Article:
The Upshot: Miles Davis’s tough yet humorous persona shines through on master takes, takes, and session reels. Listener are offered a front row seat to the long process of attempting a musical masterpiece.
BY ADOLF ALZUPHAR
Freedom Jazz Dance documents the Miles Davis Quintet’s studio takes, rehearsals, and talk that laid the foundation for Miles Smiles (1967) as well as later albums Nefertiti (also ’67) and Water Babies (1976). We hear Miles in his gravelly voice frequently turn to producer Teo Macero: “Let me hear that, Teo. F*ck!” It’s fun, it’s funny, and it’s informative in understanding the process of making music, some of which is now considered classic.
Listeners should note that in Miles’ saying “that’s cuter than a motherfucker,” one is aural witness to “the cool.” That’s the cool that Lester Young spun from language like “you dig?” as well as general demeanor and hand gestures. Miles’ hip argot (“fire him a hamburger”) may tempt listeners to reduce the music simply to a dimension of the man’s persona, but this music is more than that. It’s full of conviction. What Miles’ Quintet is playing is American expression; it ventures beyond the cool into traditional tale telling with “The Gingerbread Boy,” and black history with “Nefertiti.” A track like “Orbits” is even harder to pin down, but it too is more than simply cool. Miles is informing the American soul – our very existence – through American style playing, as opposed to, for example, producing an impressionistic rendition of the Nefertiti as Debussy might have done.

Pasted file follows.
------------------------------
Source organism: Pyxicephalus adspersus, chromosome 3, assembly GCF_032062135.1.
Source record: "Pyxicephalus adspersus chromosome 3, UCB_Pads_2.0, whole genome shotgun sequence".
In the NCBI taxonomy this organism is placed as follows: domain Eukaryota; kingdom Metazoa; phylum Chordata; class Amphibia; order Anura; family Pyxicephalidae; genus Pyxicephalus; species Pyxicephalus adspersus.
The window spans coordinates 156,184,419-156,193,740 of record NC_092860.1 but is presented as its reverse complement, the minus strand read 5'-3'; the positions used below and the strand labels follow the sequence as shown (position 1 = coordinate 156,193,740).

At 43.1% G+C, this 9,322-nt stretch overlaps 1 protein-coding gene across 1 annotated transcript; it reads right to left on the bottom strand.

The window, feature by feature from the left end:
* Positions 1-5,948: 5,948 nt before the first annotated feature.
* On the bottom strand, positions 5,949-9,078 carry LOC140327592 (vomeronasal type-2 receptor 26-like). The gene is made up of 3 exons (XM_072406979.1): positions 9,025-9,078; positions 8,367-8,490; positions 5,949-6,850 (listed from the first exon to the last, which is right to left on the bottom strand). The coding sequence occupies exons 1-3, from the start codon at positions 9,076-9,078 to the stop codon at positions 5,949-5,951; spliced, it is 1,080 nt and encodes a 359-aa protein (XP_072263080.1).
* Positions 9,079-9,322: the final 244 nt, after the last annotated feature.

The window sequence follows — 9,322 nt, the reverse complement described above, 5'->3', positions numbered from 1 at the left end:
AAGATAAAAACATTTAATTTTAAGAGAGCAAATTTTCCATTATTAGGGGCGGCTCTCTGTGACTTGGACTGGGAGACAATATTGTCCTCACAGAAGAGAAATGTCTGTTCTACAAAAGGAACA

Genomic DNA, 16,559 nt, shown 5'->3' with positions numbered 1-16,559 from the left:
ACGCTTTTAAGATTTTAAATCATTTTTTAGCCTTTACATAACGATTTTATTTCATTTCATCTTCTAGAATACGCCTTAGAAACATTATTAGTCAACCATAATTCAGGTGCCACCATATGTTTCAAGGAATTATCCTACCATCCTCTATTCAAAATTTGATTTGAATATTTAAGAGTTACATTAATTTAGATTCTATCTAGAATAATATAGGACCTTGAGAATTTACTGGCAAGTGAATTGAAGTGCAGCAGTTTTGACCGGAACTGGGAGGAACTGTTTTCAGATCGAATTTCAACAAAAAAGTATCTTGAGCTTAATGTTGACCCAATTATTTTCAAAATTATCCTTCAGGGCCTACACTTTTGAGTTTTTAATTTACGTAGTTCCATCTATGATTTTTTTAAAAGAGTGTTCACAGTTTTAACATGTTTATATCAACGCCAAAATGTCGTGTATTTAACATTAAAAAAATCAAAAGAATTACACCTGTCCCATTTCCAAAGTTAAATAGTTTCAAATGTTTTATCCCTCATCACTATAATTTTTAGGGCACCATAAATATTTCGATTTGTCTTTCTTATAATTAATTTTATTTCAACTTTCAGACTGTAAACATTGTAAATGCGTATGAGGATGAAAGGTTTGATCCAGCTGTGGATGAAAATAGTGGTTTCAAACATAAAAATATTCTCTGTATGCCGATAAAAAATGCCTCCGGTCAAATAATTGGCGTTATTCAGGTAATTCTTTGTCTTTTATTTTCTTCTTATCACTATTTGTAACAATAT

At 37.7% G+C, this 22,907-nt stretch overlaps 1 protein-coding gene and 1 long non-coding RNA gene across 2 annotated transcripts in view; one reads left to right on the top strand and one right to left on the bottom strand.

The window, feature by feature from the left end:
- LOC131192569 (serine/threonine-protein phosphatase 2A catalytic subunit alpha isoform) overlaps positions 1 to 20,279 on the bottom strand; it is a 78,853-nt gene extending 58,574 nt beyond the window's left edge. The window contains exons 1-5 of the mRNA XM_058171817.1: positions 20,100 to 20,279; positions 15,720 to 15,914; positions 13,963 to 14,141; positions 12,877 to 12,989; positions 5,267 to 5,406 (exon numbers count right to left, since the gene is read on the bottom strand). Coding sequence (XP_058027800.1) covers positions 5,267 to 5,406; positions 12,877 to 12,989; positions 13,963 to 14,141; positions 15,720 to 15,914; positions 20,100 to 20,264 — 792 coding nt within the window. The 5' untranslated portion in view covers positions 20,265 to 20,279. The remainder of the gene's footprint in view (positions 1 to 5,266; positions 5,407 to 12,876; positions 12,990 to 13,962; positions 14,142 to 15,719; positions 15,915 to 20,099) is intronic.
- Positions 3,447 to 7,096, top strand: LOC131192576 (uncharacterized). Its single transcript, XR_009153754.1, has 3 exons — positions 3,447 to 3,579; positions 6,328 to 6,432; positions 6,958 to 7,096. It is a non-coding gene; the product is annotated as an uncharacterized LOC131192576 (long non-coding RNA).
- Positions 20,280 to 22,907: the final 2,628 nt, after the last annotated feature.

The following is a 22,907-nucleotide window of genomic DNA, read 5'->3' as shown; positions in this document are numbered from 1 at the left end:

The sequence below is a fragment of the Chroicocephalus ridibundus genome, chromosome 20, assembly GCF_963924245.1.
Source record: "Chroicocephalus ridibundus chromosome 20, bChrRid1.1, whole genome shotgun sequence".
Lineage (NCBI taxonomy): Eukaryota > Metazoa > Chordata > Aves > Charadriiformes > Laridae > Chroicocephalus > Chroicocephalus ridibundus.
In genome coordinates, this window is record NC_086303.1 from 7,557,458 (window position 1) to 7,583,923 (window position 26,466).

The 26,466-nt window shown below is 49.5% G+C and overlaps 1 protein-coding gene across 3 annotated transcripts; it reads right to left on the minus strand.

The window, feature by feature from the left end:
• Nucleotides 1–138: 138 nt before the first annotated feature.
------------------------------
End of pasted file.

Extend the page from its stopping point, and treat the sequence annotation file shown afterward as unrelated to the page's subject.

Jokes notwithstanding, this quintet is a serious band, as were all of Miles’ groups. Here the lineup is Ron Carter, Herbie Hancock, Tony Williams, and Wayne Shorter. To be sure, it was a different time, and the times have changed. Much of today’s music draws inspiration from more recent antecedents. Arguably Freedom Jazz Dance: The Bootleg Series, Vol. 5 – even as a collection of material originally deemed unsuitable for release – is superior to much of what is new.
DOWNLOAD: “Fall – Master Take,” “Nefertiti – Master Take,” “Orbits – Master Take”